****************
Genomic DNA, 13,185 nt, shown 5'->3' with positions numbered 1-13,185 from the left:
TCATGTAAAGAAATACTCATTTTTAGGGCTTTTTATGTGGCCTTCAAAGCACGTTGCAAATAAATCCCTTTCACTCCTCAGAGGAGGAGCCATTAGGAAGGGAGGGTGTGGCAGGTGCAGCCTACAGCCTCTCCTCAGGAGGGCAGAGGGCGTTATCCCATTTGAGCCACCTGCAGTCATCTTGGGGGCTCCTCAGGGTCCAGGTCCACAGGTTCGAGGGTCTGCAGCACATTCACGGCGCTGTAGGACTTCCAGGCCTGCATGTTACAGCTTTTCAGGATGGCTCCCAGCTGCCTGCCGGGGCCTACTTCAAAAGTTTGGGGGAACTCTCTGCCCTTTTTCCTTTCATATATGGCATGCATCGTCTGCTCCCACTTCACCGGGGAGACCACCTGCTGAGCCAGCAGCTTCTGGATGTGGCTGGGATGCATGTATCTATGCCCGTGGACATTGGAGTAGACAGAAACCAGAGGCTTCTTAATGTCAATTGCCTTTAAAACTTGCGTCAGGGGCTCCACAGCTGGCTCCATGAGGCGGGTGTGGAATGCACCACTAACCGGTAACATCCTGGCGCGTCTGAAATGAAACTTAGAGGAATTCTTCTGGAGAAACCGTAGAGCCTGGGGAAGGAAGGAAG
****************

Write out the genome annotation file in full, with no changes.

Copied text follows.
Genomic DNA, 13,185 nt, shown 5'->3' with positions numbered 1-13,185 from the left:
TCATGTAAAGAAATACTCATTTTTAGGGCTTTTTATGTGGCCTTCAAAGCACGTTGCAAATAAATCCCTTTCACTCCTCAGAGGAGGAGCCATTAGGAAGGGAGGGTGTGGCAGGTGCAGCCTACAGCCTCTCCTCAGGAGGGCAGAGGGCGTTATCCCATTTGAGCCACCTGCAGTCATCTTGGGGGCTCCTCAGGGTCCAGGTCCACAGGTTCGAGGGTCTGCAGCACATTCACGGCGCTGTAGGACTTCCAGGCCTGCATGTTACAGCTTTTCAGGATGGCTCCCAGCTGCCTGCCGGGGCCTACTTCAAAAGTTTGGGGGAACTCTCTGCCCTTTTTCCTTTCATATATGGCATGCATCGTCTGCTCCCACTTCACCGGGGAGACCACCTGCTGAGCCAGCAGCTTCTGGATGTGGCTGGGATGCATGTATCTATGCCCGTGGACATTGGAGTAGACAGAAACCAGAGGCTTCTTAATGTCAATTGCCTTTAAAACTTGCGTCAGGGGCTCCACAGCTGGCTCCATGAGGCGGGTGTGGAATGCACCACTAACCGGTAACATCCTGGCGCGTCTGAAATGAAACTTAGAGGAATTCTTCTGGAGAAACCGTAGAGCCTGGGGAAGGAAGGAAG